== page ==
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Home :: Archive :: 2000 :: November ::
Re: Shakespeare's Characters
The Shakespeare Conference: SHK 11.2197  Thursday, 30 November 2000

[1]     From:   Edmund Taft <
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        Date:   Wednesday, 29 Nov 2000 13:00:17 -0500
        Subj:   Shakespeare's Characters

[2]     From:   W. L. Godshalk <
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        Date:   Wednesday, 29 Nov 2000 13:33:37 -0500
        Subj:   Re: SHK 11.2184 Re: Shakespeare's Characters

[3]     From:   W. L. Godshalk <
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        Date:   Wednesday, 29 Nov 2000 13:33:37 -0500
        Subj:   Re: SHK 11.2184 Re: Shakespeare's Characters

[4]     From:   William Proctor Williams <
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        Date:   Wednesday, 29 Nov 2000 15:10:10 -0500
        Subj:   Re: SHK 11.2184 Re: Shakespeare's Characters


[1]-----------------------------------------------------------------
From:           Edmund Taft <
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Date:           Wednesday, 29 Nov 2000 13:00:17 -0500
Subject:        Shakespeare's Characters

Oops!  Several folks have e-mailed me privately to point out that in
yesterday's post I seemed to imply that Shakespeare PERSONALLY saw the
First Folio through the press.  Sorry for the sloppy sentence.  I meant
to say that he seems to have taken a great interest in revising his
plays as preparation for the time when they would be published.

--Ed

[2]-------------------------------------------------------------
From:           W. L. Godshalk <
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Date:           Wednesday, 29 Nov 2000 13:33:37 -0500
Subject: 11.2184 Re: Shakespeare's Characters
Comment:        Re: SHK 11.2184 Re: Shakespeare's Characters

Brian Vickers writes:

>As for W. L. Godshalk's corrosive scepticism, concerning the meddling
>intervention in Shakespeare's text of scribes, correctors, compositors,
>editors, uncle Tom Cobley and all, arguments of this kind, although
>handy for scoring a point in a debate, would soon reduce the text of
>Shakespeare to a morass of undecideability that would defeat all forms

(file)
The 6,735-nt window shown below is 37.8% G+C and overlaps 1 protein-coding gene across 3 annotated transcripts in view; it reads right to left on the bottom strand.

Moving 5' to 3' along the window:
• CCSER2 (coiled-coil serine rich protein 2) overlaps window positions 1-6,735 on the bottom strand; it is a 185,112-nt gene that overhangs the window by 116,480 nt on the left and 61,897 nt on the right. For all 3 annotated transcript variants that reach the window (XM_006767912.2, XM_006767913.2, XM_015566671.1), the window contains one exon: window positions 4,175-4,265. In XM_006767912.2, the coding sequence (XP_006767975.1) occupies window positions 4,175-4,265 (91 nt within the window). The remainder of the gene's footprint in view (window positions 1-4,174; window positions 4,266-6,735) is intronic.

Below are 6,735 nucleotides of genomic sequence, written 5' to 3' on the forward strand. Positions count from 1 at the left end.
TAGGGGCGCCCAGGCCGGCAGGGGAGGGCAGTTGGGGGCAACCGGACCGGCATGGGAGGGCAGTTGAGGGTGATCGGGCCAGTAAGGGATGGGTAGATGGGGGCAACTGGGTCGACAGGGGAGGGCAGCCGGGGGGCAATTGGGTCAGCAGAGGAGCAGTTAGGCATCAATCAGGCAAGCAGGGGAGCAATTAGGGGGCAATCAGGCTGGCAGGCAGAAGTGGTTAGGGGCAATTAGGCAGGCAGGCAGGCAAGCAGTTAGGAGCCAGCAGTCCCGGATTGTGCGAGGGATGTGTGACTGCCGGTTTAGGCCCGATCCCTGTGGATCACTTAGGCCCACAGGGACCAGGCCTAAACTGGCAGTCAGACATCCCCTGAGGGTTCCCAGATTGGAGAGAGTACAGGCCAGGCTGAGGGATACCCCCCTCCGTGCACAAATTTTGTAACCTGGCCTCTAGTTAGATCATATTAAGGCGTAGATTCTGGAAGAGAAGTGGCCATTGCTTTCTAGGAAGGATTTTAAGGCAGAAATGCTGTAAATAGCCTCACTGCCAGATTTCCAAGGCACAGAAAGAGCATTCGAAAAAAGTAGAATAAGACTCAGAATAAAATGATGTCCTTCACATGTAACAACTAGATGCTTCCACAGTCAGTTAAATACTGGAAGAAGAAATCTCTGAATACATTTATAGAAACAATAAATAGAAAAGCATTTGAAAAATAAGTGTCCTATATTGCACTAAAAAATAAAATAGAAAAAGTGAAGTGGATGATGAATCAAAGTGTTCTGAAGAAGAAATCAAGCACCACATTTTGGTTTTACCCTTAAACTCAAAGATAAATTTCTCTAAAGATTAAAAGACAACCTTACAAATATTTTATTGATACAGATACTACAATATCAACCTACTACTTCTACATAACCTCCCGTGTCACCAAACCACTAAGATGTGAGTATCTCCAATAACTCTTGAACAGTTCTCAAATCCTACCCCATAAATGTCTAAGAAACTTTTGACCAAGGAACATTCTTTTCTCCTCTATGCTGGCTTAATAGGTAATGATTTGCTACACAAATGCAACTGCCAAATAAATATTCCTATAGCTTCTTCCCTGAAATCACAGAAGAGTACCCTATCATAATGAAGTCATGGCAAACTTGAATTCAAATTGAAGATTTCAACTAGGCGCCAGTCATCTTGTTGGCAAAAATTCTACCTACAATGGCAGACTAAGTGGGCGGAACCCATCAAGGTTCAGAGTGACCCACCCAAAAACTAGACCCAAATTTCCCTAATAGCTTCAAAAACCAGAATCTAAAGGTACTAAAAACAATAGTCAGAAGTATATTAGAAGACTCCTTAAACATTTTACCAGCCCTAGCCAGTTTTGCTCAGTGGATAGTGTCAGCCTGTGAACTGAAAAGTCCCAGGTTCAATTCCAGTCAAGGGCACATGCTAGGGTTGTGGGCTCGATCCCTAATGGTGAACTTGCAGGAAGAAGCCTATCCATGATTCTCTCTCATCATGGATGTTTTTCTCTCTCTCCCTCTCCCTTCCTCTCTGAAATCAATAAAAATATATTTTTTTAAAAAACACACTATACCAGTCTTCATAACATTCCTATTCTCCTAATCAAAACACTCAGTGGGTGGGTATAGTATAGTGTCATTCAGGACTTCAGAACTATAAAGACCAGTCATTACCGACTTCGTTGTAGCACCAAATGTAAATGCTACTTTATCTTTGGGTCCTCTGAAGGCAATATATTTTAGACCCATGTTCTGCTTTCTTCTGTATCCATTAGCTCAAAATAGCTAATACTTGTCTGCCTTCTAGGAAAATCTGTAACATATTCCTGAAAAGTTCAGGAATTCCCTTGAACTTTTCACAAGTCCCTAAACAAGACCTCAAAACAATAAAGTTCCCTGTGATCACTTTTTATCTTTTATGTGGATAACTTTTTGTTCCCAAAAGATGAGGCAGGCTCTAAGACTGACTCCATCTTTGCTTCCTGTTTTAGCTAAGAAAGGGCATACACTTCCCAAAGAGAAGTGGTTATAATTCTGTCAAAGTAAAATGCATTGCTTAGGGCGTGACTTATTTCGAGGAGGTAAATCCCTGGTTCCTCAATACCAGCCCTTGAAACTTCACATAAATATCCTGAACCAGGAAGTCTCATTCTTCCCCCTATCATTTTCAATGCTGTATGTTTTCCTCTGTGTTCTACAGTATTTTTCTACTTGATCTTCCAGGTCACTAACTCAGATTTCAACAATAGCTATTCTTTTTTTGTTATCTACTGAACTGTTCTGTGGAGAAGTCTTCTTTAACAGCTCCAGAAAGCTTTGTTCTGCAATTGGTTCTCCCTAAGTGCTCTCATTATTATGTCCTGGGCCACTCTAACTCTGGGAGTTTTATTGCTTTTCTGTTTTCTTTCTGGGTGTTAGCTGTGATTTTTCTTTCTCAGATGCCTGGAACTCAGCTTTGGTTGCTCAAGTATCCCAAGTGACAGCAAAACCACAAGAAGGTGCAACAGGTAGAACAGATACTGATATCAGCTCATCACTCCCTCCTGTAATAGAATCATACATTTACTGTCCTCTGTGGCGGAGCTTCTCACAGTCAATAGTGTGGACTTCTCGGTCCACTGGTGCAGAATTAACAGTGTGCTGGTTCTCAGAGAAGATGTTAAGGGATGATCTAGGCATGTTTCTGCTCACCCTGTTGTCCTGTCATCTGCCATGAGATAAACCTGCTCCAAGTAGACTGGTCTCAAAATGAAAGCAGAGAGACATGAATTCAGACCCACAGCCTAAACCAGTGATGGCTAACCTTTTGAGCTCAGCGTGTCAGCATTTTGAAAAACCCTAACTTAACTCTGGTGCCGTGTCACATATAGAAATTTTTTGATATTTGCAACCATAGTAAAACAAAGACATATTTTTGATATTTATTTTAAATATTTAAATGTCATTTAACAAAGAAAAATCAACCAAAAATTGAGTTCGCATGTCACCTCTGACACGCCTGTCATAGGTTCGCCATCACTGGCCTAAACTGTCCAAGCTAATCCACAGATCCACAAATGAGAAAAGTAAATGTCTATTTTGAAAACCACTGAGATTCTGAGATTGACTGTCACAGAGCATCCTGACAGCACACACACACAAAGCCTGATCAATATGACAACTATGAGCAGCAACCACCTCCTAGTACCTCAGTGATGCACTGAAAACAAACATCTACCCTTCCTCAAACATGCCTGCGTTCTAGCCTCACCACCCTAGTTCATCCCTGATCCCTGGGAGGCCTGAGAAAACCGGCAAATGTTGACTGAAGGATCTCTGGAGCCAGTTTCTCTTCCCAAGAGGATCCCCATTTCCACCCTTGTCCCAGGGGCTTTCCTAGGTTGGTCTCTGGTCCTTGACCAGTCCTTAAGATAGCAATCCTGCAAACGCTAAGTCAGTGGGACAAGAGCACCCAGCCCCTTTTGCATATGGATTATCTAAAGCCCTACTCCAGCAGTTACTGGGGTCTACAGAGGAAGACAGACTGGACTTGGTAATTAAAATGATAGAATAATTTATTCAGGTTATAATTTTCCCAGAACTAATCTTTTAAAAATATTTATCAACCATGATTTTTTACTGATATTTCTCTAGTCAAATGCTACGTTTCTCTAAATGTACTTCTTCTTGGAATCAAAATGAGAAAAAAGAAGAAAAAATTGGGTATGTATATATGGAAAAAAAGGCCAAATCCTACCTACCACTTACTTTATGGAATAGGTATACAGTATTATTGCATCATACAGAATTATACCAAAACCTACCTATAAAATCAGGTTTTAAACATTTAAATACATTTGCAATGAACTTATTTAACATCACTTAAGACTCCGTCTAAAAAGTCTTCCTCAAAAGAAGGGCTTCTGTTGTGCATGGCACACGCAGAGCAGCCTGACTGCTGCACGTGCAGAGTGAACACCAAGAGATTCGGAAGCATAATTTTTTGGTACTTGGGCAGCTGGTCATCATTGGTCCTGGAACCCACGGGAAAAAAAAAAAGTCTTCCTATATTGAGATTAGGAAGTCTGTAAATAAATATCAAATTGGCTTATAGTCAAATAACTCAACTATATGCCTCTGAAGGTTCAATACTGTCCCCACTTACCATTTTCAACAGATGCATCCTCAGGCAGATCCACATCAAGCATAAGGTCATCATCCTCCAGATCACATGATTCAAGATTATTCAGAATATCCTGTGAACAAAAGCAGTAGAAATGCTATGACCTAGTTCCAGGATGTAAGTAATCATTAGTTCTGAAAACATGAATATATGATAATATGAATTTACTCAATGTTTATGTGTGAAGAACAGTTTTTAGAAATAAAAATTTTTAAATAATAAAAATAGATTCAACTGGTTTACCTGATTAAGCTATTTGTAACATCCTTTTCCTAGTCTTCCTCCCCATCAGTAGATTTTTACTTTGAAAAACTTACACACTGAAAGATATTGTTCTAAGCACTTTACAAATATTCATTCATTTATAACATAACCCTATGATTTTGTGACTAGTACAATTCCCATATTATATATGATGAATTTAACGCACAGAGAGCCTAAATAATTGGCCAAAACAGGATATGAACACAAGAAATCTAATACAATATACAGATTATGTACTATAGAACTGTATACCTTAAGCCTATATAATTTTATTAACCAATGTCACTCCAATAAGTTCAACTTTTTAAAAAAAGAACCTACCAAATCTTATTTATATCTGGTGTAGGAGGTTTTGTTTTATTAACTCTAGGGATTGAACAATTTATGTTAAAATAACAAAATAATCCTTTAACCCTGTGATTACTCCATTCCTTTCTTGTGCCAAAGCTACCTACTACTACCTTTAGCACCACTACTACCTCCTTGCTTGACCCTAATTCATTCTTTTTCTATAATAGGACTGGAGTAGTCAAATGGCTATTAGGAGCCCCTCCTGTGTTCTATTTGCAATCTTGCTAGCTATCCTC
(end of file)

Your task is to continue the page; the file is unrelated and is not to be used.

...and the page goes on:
>of criticism, not just communicative analysis.

My initial response is: he babbled of green fields.

Second, if we are scoring points, how many did I make by pointing out
the problems of transmission and the instability of Shakespeare's text?
Have I caught up with Honigmann yet?

Third, I believe (a tip of the hat to Ludwig) that understanding the
problems of transmission and instability is not corrosive, but
liberating.  We no longer believe that Shakespeare never blotted a line
or never revised a play.  We now have two King Lears (scripts that is)
as Ed Taft reminds me -- to discuss. And we have three scripts of Hamlet
and so on. We no longer have to believe that there was one manuscript --
Shakespeare's foul papers -- from which all these scripts have, in some
way or another, descended.  The waters have been muddied by twentieth
century scholarship, but, Brian Vickers, the fishing is good!

Fourth, Shakespeare may well have taken a greater interest in the
publication of his plays than was one time believed.  In fact, I believe
this to be true, but the problems of transmission remain.  Shakespeare
may have been planning to publish his "works" in competition with
Jonson, but he died in 1616, and the Folio appeared in 1623 -- to late
for Shakespeare to do any proofing. Did his editors spend hours at the
printing house reading proof?  How many errors did they miss?

Yours, Bill Godshalk

[3]-------------------------------------------------------------
From:           W. L. Godshalk <
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Date:           Wednesday, 29 Nov 2000 13:33:37 -0500
Subject: 11.2184 Re: Shakespeare's Characters
Comment:        Re: SHK 11.2184 Re: Shakespeare's Characters

Sean Lawrence writes:

>I do not accept that we entirely create our worlds.  To accept
>that would be to elevate people into gods.

You miss my point.  We are far from being gods.  We are limited,
extremely limited, because all we know of the world is mediated by our
sensory systems.  All we know of the world is constructed by our
brains.  Each of us must construct our own Hamlet from Shakespeare's
script.  We cannot transcend our bodies and gain an unmediated
understanding of the text.

Yours, Bill Godshalk

[4]-------------------------------------------------------------
From:           William Proctor Williams <
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Date:           Wednesday, 29 Nov 2000 15:10:10 -0500
Subject: 11.2184 Re: Shakespeare's Characters
Comment:        Re: SHK 11.2184 Re: Shakespeare's Characters

Ed Taft wrote, " But isn't it also true, Bill, that if Gary Taylor and
Michael Warren are right, Shakespeare may have taken far more of an
interest in seeing the First Folio through press than we used to think?
The changes between Q and F _King Lear_ suggest authorial revision and
the strong possibility that Shakespeare was much interested in getting
the First Folio right, no?"

Now hold on just a minute here!  Unless I've missed something in all
this I believe we are all pretty much agreed that William Shakespeare
died in 1616 and that the First Folio came out in 1623.  To quote
Hamlet, "How long will a man lie i'th earth ere he rot?" or in this
case, see the First Folio through the press.  I think something has been
lost in the ether in this argument.

William Proctor Williams
 

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